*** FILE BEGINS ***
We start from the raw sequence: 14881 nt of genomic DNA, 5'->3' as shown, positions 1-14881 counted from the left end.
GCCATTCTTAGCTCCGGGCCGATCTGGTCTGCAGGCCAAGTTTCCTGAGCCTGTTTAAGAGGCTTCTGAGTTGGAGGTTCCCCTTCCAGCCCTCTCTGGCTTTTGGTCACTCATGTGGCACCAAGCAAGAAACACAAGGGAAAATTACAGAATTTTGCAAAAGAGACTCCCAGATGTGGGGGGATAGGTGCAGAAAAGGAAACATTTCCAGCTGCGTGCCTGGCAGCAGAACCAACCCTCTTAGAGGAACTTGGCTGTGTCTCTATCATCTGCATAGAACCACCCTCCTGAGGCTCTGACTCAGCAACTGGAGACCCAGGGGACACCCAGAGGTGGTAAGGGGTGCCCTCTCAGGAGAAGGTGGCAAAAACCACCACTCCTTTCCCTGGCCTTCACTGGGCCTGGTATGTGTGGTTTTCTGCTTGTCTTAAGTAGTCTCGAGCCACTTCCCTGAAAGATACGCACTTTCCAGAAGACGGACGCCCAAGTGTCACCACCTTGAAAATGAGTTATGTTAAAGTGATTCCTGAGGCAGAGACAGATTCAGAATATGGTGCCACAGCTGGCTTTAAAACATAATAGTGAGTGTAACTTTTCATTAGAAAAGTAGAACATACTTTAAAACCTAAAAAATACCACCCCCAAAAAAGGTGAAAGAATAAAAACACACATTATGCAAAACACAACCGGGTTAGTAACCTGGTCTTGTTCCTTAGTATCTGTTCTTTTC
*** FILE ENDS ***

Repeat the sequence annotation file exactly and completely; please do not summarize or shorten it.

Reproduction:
We start from the raw sequence: 14881 nt of genomic DNA, 5'->3' as shown, positions 1-14881 counted from the left end.
GCCATTCTTAGCTCCGGGCCGATCTGGTCTGCAGGCCAAGTTTCCTGAGCCTGTTTAAGAGGCTTCTGAGTTGGAGGTTCCCCTTCCAGCCCTCTCTGGCTTTTGGTCACTCATGTGGCACCAAGCAAGAAACACAAGGGAAAATTACAGAATTTTGCAAAAGAGACTCCCAGATGTGGGGGGATAGGTGCAGAAAAGGAAACATTTCCAGCTGCGTGCCTGGCAGCAGAACCAACCCTCTTAGAGGAACTTGGCTGTGTCTCTATCATCTGCATAGAACCACCCTCCTGAGGCTCTGACTCAGCAACTGGAGACCCAGGGGACACCCAGAGGTGGTAAGGGGTGCCCTCTCAGGAGAAGGTGGCAAAAACCACCACTCCTTTCCCTGGCCTTCACTGGGCCTGGTATGTGTGGTTTTCTGCTTGTCTTAAGTAGTCTCGAGCCACTTCCCTGAAAGATACGCACTTTCCAGAAGACGGACGCCCAAGTGTCACCACCTTGAAAATGAGTTATGTTAAAGTGATTCCTGAGGCAGAGACAGATTCAGAATATGGTGCCACAGCTGGCTTTAAAACATAATAGTGAGTGTAACTTTTCATTAGAAAAGTAGAACATACTTTAAAACCTAAAAAATACCACCCCCAAAAAAGGTGAAAGAATAAAAACACACATTATGCAAAACACAACCGGGTTAGTAACCTGGTCTTGTTCCTTAGTATCTGTTCTTTTC